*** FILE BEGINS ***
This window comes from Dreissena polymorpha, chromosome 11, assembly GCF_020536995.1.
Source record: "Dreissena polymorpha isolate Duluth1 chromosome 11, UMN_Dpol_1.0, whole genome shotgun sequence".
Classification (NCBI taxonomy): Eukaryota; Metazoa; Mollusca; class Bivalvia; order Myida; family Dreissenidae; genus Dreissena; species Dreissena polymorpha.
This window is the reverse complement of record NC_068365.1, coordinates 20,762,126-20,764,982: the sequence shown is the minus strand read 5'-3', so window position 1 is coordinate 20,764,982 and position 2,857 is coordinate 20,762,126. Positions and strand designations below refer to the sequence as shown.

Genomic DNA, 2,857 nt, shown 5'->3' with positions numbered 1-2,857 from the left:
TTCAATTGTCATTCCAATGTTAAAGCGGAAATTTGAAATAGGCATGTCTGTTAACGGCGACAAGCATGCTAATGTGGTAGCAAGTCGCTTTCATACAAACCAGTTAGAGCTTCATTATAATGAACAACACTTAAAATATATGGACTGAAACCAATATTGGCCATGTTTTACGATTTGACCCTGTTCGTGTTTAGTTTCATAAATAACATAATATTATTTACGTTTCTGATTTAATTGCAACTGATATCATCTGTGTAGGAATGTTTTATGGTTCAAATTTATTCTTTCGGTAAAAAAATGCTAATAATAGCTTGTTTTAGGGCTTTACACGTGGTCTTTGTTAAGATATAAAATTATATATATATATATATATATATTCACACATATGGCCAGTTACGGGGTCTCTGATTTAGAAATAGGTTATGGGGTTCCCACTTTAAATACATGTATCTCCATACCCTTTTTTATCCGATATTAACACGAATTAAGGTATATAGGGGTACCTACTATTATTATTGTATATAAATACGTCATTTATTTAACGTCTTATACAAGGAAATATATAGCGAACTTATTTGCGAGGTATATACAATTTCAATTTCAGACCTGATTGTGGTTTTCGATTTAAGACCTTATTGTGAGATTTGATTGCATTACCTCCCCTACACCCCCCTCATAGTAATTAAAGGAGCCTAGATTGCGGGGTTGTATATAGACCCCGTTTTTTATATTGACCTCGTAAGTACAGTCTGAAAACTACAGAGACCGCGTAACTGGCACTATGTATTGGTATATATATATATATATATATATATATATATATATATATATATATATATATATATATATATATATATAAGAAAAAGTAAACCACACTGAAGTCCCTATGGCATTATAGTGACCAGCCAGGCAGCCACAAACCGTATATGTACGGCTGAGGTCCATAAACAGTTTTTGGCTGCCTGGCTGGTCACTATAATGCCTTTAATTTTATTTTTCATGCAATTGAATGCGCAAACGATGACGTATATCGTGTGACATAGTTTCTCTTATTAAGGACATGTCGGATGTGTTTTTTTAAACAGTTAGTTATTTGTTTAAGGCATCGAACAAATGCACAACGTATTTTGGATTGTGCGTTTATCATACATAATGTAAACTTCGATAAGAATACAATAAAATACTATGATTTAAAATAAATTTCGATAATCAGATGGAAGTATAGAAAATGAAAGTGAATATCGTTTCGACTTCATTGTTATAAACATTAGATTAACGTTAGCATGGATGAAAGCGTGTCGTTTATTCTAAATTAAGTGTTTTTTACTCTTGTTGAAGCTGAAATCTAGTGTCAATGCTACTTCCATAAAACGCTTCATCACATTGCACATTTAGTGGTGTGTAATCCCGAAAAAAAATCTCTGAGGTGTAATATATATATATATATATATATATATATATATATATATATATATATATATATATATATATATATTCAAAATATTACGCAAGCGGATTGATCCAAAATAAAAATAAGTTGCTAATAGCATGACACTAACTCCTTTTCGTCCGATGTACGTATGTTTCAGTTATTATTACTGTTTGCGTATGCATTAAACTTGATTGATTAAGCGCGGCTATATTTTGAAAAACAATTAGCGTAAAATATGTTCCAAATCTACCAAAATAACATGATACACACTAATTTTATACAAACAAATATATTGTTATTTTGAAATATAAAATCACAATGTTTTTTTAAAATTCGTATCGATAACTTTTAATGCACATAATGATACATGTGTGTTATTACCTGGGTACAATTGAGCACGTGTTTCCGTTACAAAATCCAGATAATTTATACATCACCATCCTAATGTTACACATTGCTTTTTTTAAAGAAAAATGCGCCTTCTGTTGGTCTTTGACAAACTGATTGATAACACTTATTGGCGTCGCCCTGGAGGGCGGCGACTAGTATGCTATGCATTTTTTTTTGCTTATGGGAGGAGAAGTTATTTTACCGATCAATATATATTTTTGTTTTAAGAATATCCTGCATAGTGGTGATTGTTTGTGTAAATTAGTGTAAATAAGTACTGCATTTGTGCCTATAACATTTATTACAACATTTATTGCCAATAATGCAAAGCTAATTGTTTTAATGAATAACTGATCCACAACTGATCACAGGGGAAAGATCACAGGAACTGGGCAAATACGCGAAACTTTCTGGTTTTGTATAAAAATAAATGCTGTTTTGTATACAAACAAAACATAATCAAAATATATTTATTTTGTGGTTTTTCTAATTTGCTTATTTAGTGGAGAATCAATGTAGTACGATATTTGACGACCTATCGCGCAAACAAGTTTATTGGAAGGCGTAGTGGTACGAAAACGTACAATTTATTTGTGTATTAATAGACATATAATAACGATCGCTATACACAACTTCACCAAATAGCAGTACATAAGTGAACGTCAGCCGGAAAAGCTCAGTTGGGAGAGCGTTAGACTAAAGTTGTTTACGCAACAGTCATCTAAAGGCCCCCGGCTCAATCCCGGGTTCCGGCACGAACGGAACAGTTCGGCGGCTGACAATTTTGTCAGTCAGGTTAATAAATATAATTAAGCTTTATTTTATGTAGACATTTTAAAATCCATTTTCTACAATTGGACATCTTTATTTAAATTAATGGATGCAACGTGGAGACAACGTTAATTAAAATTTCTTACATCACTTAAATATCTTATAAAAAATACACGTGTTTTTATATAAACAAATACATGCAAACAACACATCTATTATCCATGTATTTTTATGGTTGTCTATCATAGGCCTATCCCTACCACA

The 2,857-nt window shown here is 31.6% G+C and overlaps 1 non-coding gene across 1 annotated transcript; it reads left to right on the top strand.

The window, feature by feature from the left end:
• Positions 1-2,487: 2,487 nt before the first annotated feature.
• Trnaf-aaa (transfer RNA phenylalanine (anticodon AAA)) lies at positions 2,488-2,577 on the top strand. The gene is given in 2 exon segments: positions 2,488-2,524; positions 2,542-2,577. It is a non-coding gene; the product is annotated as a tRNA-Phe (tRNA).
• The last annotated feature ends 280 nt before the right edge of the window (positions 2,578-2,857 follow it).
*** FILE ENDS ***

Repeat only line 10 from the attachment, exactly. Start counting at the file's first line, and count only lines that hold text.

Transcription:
• Trnaf-aaa (transfer RNA phenylalanine (anticodon AAA)) lies at positions 2,488-2,577 on the top strand. The gene is given in 2 exon segments: positions 2,488-2,524; positions 2,542-2,577. It is a non-coding gene; the product is annotated as a tRNA-Phe (tRNA).